I shoot jpeg images into 1 card and raw images into another card. That gives me access to the amazing Fujifilm jpeg images, but it also gives me redundancy in case one of the cards failed. Which, btw never happened. Touch wood. I can then process the raw images but I actually prefer to work with jpegs. They just come out so much nicer straight out of the camera. Check out the gallery on my Boudoir Photography Page
What I use for my portrait sessions
Practically all my online dating portrait sessions are shot with the X-T2 and the 50mm equivalent lens. I tried the 85mm f1.2 lens as well, but I found the images looked a little bit
too “professional” with a very smooth buttery background. Very pleasing to the eye, but since these images were to be used for online dating, I don’t want them to look like they were shot by a professional photographer. I want to keep them a little bit more authentic like they were shot by a buddy of theirs with a good camera.
The focal length is always 50mm and the aperture goes between f1.4 and f4. At f4, the images retain a decently sharp background, so they look nice as a lifestyle portrait rather than just a headshot.
In a boudoir photography session, I would probably take around 1000 images, and on the online dating photoshoot I normally take around 200 images per hour. Depending on the portrait session my clients choose, I would take from 200-600 images. Some sample images from my portrait sessions are on my Online Dating Photography Page
I process and organise all my images using a software called Exposure X5. I used to have the Adobe suite of Lightroom and Photoshop, but I am not that keen on monthly subscriptions, so I dumped Lightroom in favor of Exposure X5. Both programs help me choose and edit images, and both are great for organising my work, although, I prefer Exposure X5 for that as it doesn’t require separate Catalogues. It just works directly on folders. I still use Photoshop, but it’s version 6, the last one before they went to subscriptions. For a piece of software that is more than 10 years old, it still does more than I could ever want from it. And NO subscriptions.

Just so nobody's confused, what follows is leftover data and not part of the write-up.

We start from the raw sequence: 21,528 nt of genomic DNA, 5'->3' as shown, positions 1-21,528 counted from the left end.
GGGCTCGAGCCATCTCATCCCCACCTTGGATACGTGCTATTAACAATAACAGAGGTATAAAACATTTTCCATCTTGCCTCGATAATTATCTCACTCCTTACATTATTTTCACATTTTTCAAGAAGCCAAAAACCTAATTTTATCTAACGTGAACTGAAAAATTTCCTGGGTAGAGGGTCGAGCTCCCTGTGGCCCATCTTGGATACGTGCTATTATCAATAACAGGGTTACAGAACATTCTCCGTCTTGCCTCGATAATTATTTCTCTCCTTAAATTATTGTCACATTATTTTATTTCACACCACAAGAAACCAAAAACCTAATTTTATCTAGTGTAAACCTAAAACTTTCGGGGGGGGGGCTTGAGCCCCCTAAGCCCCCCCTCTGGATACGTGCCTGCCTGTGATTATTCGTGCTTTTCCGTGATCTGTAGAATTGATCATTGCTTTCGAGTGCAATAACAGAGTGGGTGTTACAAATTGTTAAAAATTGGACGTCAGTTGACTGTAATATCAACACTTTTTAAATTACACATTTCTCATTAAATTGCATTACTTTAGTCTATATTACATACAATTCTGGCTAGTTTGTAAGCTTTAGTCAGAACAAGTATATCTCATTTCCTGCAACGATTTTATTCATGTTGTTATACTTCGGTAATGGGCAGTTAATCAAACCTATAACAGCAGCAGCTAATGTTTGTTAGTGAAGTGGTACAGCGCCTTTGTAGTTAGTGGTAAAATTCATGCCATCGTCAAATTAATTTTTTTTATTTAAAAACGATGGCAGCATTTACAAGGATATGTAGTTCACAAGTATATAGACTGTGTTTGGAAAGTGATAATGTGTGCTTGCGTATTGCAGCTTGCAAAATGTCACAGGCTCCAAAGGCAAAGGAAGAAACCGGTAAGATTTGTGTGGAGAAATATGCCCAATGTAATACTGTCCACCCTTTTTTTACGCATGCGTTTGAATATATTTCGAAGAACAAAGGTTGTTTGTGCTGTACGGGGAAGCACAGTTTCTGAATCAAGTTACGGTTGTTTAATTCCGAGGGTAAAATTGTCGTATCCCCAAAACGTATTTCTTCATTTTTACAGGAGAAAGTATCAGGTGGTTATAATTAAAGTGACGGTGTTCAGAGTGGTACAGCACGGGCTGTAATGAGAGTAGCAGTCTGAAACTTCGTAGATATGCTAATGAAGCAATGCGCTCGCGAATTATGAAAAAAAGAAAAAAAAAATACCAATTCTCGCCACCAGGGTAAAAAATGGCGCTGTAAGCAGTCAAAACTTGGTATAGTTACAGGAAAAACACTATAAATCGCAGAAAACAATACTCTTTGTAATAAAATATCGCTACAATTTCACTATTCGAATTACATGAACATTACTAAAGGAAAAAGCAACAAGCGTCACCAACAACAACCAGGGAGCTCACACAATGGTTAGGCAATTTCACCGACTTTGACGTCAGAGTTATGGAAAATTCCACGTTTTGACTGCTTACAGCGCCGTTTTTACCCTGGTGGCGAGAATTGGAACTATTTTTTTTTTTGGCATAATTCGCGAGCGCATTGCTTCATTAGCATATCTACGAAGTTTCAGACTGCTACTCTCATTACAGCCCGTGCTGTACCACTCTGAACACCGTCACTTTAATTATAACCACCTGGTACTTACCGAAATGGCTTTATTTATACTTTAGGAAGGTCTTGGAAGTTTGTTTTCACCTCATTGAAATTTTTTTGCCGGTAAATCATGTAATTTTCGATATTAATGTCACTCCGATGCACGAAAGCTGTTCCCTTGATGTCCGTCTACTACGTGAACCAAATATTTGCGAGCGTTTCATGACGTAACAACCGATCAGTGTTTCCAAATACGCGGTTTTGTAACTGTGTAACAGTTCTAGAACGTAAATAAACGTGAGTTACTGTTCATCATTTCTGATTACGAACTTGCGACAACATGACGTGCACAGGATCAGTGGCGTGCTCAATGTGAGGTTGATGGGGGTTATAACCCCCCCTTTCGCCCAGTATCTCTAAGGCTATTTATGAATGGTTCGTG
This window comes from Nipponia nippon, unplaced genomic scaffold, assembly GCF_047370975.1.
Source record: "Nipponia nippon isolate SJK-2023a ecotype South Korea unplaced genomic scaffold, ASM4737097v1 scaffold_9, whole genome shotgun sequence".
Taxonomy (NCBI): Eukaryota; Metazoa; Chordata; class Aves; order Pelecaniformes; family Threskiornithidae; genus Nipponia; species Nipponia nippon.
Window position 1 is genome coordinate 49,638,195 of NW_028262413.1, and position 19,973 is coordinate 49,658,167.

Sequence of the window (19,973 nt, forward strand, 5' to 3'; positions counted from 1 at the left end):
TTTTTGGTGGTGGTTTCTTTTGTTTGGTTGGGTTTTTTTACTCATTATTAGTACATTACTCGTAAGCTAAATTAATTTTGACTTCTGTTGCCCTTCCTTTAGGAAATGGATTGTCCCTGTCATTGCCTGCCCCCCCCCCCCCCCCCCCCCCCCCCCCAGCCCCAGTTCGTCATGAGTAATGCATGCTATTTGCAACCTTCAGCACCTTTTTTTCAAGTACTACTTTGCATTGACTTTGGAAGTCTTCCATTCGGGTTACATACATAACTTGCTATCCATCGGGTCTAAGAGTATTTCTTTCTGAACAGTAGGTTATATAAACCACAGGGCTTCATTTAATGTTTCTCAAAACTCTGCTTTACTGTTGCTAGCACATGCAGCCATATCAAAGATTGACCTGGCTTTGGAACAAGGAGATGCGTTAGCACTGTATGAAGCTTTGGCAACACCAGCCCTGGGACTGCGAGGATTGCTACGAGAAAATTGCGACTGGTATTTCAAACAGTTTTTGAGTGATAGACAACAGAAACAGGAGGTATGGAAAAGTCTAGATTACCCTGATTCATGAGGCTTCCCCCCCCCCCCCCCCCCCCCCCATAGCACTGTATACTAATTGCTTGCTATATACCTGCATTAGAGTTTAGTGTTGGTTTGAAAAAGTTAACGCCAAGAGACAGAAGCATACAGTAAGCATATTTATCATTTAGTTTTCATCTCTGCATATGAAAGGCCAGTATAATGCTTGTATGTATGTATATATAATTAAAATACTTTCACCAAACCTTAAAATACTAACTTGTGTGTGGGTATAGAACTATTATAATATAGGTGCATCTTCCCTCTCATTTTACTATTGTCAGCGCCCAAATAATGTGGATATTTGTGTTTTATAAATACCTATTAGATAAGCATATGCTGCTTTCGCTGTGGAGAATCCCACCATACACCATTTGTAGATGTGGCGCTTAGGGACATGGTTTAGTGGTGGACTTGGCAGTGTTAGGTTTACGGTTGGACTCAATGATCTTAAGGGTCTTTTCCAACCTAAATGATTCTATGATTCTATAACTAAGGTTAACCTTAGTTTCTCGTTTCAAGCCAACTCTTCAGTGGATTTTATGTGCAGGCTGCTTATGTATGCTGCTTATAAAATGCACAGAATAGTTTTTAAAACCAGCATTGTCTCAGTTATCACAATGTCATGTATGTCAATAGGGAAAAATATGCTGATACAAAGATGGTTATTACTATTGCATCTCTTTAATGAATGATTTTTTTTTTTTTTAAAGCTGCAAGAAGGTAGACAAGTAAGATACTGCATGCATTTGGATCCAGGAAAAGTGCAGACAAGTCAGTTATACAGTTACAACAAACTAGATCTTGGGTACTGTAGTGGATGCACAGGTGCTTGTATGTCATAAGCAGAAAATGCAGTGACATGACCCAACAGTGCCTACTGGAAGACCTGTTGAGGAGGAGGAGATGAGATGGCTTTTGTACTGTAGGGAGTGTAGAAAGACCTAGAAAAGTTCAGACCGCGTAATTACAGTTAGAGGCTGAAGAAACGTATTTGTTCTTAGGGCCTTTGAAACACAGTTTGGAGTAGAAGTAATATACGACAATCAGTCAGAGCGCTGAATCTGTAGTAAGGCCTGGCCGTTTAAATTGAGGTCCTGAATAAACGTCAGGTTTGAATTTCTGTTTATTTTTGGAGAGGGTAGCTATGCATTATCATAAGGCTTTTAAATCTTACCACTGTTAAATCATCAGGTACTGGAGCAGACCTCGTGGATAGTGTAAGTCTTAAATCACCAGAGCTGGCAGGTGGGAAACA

I don’t edit portrait images that much. Mostly just adjust exposure, and crop. They are to be used on Tinder and other online dating apps, so people should still look in pictures like they do in real life. I will remove some obvious blemishes, of course, but in portraits, I rely more on good posing and good light to create nice portraits. Not so much on post-processing and Photoshop work.
For boudoir, I do a lot more post-processing. I still organise and crop my pictures in Exposure X5, but I also edit them in Photoshop and run a subtle skin smoothing job using a Portraiture plugin. That is really all I need to do online dating portraits and boudoir photography sessions. Not much gear. Much lighter gear. And very little additional software. Next week I’m getting the new Fujifilm X-T4 delivered. Just bought it earlier today. A new chapter begins.
No. You certainly don’t need professional online dating photos for your Tinder profile, but it helps. I’ve seen people check their Tinder profiles. It takes them a couple of minutes to go over 50+ profiles. That’s a few seconds per profile on average. Some of the profiles are swiped left immediately. That person paused on the better ones to check the other pictures and sometimes, but not always, read the actual profile content.
She said that reading the description in the profile is just another filtering process, to weed out people she didn’t want to meet, even if they looked ok. So, according to her, the profile description can only hurt your chances for a date. When I asked her why the profile didn’t matter so much to her, she said that she is not interested in people’s own opinions of themselves. She wanted to judge for herself what type of a person they are, if and when they actually meet. That sounded a bit cold, but not illogical.